Blockchain, IoT, and Wearables Enter the Digital Oilfield

The world is abuzz with Bitcoin, blockchain technology, and the Internet of Things (IoT), with many oil and gas executives asking, “Where do these new technologies fit into our company? How can we implement them to make our business better, more profitable?”

While Bitcoin might not be the answer these companies are looking for, Venezuela’s “petro” cryptocurrency might not be either.

Let’s drill down and see what is going on with the latest and greatest technology offerings in the oil and gas industry.

Blockchain: Incorruptible, Decentralized, Power-Ledger Technology

Here is a crash course in Blockchain technology as defined by Investopedia:

A blockchain is a digitized, decentralized, public ledger of all cryptocurrency transactions. Constantly growing as ‘completed’ blocks (the most recent transactions) are recorded and added to it in chronological order, it allows market participants to keep track of digital currency transactions without central recordkeeping. Each node (a computer connected to the network) gets a copy of the blockchain, which is downloaded automatically.

Did that sink in? Blockchain can be used for more than just cryptocurrency, it can be used to solve issues in the supply chain. Canadian Petroteq Energy has teamed up with First Bitcoin Capital Group to launch the first innovative blockchain technology solution for the oil and gas industry called Petrobloq. While this solution is still under development, Petrobloq asserts that it will be able to provide:

  • An intelligent supply chain that learns market conditions to help companies adapt.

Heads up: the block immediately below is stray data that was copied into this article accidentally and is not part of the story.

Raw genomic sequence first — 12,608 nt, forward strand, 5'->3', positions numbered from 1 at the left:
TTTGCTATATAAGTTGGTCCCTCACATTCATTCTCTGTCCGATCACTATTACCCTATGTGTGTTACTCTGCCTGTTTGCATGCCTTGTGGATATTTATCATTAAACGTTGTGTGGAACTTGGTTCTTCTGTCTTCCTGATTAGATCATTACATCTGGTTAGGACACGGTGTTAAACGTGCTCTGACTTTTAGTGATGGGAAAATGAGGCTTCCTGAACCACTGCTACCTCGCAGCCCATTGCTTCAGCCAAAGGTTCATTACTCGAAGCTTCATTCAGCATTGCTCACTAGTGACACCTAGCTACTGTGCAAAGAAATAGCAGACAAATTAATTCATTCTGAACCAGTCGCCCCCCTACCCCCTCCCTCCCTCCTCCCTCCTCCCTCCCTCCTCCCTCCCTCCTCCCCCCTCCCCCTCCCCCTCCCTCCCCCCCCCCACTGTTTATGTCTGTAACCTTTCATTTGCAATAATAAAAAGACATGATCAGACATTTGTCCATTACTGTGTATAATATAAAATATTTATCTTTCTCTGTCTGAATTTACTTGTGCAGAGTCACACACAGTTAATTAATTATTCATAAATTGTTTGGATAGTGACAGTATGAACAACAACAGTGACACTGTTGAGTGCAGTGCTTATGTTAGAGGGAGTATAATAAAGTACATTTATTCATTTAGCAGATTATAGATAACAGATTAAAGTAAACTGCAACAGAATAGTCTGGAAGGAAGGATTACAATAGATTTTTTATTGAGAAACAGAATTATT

• An Ancillary relationship supply chain management to be implemented with material and service providers.
  • A supply chain system that aims to help producers meet the concerns of HSE programs by way of prevention.

Summed up, blockchain will help reduce intermediaries in the supply chain, and thus reduce costs and make transactions more transparent by employing smart contracts to reduce fraud and corruption.

First Bitcoin Capital CEO Greg Rubin said in an interview with PR NewsWire: “Oil and gas companies could benefit from blockchain technology for a range of applications, from optimizing efficiency to transparency in business transactions to securely storing inventory data on the blockchain. In the last few years, the industry has struggled with price volatility and production levels, which has led to cost-cutting efforts, reduced outputs and layoffs.” He continued, “As such, blockchain is gaining traction and broader acceptance by [the] oil and gas industry for its potential to fundamentally change the way certain transactions are conducted.”

Adoption of IoT Grows in Oil and Gas Industry

IoT systems have the capability to bring in data from every important performance-affecting area in the oilfield. This data has the potential to improve efficiency, protect workers, monitor assets, and allow for a better assessment of environmental impacts. Furthermore, IoT and the Big Data that comes with it can improve the bottom line. Just how blockchain technology removes intermediaries, IoT can save on a lot of manpower.

Operators, who once had to drive around the field all day collecting data from wells by hand can now sit in the comfort of the office while all that well operations data is transmitted to their computer. They can monitor wells in real time and spot problems in real time. This kind of advantage translates into operational cost savings and it saves companies large sums of money.